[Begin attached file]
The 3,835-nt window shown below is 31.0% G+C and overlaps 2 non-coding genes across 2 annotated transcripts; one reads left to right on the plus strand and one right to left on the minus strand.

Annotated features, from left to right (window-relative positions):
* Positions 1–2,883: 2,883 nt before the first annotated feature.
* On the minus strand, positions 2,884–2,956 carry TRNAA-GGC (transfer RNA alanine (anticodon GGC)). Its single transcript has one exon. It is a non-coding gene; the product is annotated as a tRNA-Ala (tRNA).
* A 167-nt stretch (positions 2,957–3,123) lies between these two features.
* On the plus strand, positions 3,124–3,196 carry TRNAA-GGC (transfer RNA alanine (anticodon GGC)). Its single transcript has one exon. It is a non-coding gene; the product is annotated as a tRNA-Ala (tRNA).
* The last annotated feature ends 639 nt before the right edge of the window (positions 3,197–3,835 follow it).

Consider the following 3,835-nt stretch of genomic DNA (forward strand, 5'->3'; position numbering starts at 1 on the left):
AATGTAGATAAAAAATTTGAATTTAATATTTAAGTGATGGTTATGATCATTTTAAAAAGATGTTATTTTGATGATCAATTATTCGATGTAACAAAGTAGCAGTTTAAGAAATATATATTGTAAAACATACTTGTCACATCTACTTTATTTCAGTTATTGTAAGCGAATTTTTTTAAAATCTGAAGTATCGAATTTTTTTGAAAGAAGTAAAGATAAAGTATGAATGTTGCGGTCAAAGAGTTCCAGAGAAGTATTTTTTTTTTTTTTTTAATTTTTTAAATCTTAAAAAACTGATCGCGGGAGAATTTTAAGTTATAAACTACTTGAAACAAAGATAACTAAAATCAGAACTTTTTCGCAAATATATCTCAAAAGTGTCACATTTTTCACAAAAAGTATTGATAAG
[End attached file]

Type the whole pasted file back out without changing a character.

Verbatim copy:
The 3,835-nt window shown below is 31.0% G+C and overlaps 2 non-coding genes across 2 annotated transcripts; one reads left to right on the plus strand and one right to left on the minus strand.

Annotated features, from left to right (window-relative positions):
* Positions 1–2,883: 2,883 nt before the first annotated feature.
* On the minus strand, positions 2,884–2,956 carry TRNAA-GGC (transfer RNA alanine (anticodon GGC)). Its single transcript has one exon. It is a non-coding gene; the product is annotated as a tRNA-Ala (tRNA).
* A 167-nt stretch (positions 2,957–3,123) lies between these two features.
* On the plus strand, positions 3,124–3,196 carry TRNAA-GGC (transfer RNA alanine (anticodon GGC)). Its single transcript has one exon. It is a non-coding gene; the product is annotated as a tRNA-Ala (tRNA).
* The last annotated feature ends 639 nt before the right edge of the window (positions 3,197–3,835 follow it).

Consider the following 3,835-nt stretch of genomic DNA (forward strand, 5'->3'; position numbering starts at 1 on the left):
AATGTAGATAAAAAATTTGAATTTAATATTTAAGTGATGGTTATGATCATTTTAAAAAGATGTTATTTTGATGATCAATTATTCGATGTAACAAAGTAGCAGTTTAAGAAATATATATTGTAAAACATACTTGTCACATCTACTTTATTTCAGTTATTGTAAGCGAATTTTTTTAAAATCTGAAGTATCGAATTTTTTTGAAAGAAGTAAAGATAAAGTATGAATGTTGCGGTCAAAGAGTTCCAGAGAAGTATTTTTTTTTTTTTTTTAATTTTTTAAATCTTAAAAAACTGATCGCGGGAGAATTTTAAGTTATAAACTACTTGAAACAAAGATAACTAAAATCAGAACTTTTTCGCAAATATATCTCAAAAGTGTCACATTTTTCACAAAAAGTATTGATAAG